Wednesday, March 11, 2009
(photo courtesy of Neil McDaid)
Monday, March 09, 2009
Friday, March 06, 2009
Tuesday, March 03, 2009
Wednesday, February 25, 2009
This being my first Frostbike, initially I worried about how cold Minnesota could be, but delighted that the temperature was above my threshold of 0 F degrees sans wind for each the 3 days there. We even got 5" of soft fluffy white stuff (Rivaled Utah powder) on Friday night to make the theme FROSTBIKE match the event.
Eric told me just a few things about the event, but I did know I was to talk with bicycle dealers about our line of security products we have to offer. During the 3 days, I had the pleasure to meet a lot of people who run shops from across the country. We had tons of interest in the Kryptonite products. I was able to advise the dealers of the improvements we made in our New York chain series and NEW New York Liberty chain. I also previewed a new product we will be launching soon. The atmosphere was charged, even with the tuff economic times we're in; Dealers felt they were doing ok, considering, which is a good sign.
Ok, enough about product, now the little things you think about when traveling to an event... how to I get from here to there, where should I stay, go to eat and all that. Well, from the minute I landed to the last minute before being dropped of at the airport I was so impressed with the way the event was organized! The hospitality was awesome. I think almost every QBP employee was working to support the show so I knew quickly that if I needed something I could just ask for help.
The food there was spot on and the after-show time Micro-beer(s,s,s,..) offerings were well received. They also had a nighttime event for the dealers to try which was an obstacle course set up to test-ride a Surly Pugsley’s. This bike had 3.7” wide tires. What an off-road piece of art and I’m told it rides well too...I obviously thought it would be poor taste on my part to climb over some visiting dealer to get my turn on the bike.
The office/distribution center was unlike any I have visited in the US. Their automation of handling orders from receipt to shipping goods on a truck was impressive, but what struck me the most was QBP has really taken responsibility for their impact on the environment. Their distribution center (DC) / offices has achieved a LEED “Gold” certification for being “GREEN”. Check it out here. The land they built on is next to a state park and in fact they have running/riding trails right outside their doors. Boy would that be nice and I’m jealous. One other important thing to mention is QBP supports many efforts globally to promote cycling and help others in need. I learned a lot.
I now know why QBP has become a great partner to so many bicycle shops around the country and the cycling manufacturers they support. Hopefully I can make it back next year if my boss let’s me 8:).
Friday, February 20, 2009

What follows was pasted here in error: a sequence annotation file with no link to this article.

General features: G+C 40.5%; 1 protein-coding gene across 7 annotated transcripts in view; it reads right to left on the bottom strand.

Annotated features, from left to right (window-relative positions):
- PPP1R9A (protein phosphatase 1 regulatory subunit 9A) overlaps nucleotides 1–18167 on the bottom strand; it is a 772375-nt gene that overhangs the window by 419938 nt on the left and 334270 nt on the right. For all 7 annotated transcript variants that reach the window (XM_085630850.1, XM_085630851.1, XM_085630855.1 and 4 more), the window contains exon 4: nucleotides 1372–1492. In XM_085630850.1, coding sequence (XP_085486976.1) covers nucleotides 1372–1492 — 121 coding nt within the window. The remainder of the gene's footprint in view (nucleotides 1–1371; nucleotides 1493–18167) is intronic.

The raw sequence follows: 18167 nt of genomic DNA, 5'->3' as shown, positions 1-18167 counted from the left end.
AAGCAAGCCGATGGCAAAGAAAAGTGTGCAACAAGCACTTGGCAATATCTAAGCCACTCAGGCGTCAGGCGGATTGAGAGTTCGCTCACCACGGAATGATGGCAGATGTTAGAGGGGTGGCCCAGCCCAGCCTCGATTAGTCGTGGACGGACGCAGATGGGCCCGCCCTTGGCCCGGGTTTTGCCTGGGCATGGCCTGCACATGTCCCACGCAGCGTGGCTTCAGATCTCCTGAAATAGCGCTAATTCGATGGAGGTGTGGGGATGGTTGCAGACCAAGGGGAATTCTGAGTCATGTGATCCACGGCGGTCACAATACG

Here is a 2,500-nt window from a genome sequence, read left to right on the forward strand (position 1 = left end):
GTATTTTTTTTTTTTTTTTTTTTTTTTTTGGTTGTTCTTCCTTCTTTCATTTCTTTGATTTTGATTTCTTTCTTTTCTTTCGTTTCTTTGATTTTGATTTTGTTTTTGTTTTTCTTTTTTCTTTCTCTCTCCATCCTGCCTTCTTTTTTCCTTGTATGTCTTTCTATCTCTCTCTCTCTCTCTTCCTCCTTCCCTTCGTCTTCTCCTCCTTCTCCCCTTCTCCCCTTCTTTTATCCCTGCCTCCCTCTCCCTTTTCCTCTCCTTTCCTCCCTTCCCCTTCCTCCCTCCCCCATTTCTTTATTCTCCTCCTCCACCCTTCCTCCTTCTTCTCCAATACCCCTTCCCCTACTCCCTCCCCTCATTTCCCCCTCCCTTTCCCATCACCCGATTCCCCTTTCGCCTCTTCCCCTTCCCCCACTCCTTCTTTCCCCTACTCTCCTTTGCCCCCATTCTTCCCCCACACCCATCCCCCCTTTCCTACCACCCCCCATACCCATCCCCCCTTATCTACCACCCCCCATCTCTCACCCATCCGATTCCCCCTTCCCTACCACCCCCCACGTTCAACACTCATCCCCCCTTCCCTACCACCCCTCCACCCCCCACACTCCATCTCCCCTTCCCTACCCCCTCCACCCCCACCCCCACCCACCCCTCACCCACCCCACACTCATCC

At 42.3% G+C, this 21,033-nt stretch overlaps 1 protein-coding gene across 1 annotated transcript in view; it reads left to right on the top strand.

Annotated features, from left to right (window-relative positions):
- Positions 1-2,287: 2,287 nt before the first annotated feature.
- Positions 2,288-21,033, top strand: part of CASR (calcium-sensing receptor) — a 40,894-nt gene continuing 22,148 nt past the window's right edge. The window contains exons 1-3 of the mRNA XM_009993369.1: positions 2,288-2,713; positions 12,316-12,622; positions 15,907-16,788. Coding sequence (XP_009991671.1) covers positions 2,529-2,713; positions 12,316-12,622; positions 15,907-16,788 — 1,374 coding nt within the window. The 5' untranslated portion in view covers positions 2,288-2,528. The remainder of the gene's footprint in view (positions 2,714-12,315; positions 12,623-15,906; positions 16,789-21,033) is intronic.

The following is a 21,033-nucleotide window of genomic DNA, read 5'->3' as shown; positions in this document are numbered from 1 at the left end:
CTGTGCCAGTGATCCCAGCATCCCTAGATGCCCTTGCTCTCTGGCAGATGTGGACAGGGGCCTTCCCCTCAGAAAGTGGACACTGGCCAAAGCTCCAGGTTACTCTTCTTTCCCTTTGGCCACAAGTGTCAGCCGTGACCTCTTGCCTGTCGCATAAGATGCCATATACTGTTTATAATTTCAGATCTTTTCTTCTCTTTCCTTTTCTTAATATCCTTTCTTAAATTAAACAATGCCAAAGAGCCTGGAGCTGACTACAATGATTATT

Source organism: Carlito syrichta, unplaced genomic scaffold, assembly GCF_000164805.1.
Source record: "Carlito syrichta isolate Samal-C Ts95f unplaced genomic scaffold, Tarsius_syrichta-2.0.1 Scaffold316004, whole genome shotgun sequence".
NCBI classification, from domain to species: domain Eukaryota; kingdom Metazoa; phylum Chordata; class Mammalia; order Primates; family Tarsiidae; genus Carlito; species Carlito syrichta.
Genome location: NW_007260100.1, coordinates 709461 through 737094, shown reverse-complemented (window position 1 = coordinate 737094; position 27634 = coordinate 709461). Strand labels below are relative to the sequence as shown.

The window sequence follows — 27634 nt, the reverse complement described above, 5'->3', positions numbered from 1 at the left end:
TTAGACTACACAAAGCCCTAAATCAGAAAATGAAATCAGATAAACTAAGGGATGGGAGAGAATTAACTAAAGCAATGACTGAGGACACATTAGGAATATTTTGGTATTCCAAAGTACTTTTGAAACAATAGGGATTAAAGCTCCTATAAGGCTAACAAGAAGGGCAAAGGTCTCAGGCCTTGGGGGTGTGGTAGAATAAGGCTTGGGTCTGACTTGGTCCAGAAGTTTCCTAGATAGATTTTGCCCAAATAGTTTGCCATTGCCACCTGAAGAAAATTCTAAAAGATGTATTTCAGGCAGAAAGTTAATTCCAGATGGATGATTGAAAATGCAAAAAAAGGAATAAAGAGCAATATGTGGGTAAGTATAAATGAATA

Wednesday, February 18, 2009
Right around now I begin my resolution list and over the years it has become shorter, not because I'm accomplishing all my goals, but it is a depressing sight at the end of the year when I look back at all the things I didn't do and could have. We'll I cannot say that I have changed my stripes, but I am becoming better. Anyhow, if you are looking for motivation for getting off the couch or doing things that you say you want to do before you blow your mortal coil, look no further then this article in Runner's World March issue. The title of the article is "26.2 or Die". It gives new definition to the meaning "Long Haul". Read it and you'll be off the couch in no time.
Friday, February 06, 2009
Wednesday, February 04, 2009
Friday, January 30, 2009
Sorry, couldn't resist...if you're so inclined to be watching "the game" this weekend, hope your team gives you something to cheer about! But, if not, there's always the half-time show and the commercials to look forward to.
Wednesday, January 28, 2009
Friday, January 23, 2009
Thursday, January 22, 2009
Tuesday, January 20, 2009
As Kenneth Cole just said a short time ago in pre-Inauguration news commentary, "you can change your outfit...you can outfit change..." ?!?!
Saturday, January 17, 2009
Elsewhere, ghastly wars, flung in everyone's conscience; other ghastly wars kept away from our guilt glands; all around us, a collapsing economy - and we choose to spend 15 minutes on THIS?
A cycle has been obstructing our pavement - it has been there for about a fortnight like this - single pedestrians can readily step round it but those wheeling a pram might find it more awkward; this is the second cycle in recent months, fixed to this post - the previous bike disappeared leaving a massive locked chain at the foot of the post; the present one is in a rigid position.
A jack for lifting cars has been inserted into the D-Lock and expanded, intending to force the D-Lock apart; indeed, it has bent - but the car-jack is now rigid and so is the position of the whole assembly. This is why the bike can not be moved, as things are ...
It does not take too much of an effort - with a wrench - to force the car-jack to fold back, and so to remove it and allow the bike to be set straight.
We have now set the bike straight. It has suffered one cut brake-cable, and scratches to the frame. We do not have time to knock on local doors to find the owner - who might be far away, and this bike itself stolen . At any rate, it is now less obstructive to users of the pavement.
The battered, bent but undaunted (kryptonite) D-lock continues in place to do its job.
Thursday, January 01, 2009
Wishing all of our friends and blog visitors a happy 2009! Thanks for visiting. Come back often.
Watch for our latest ramblings and reports.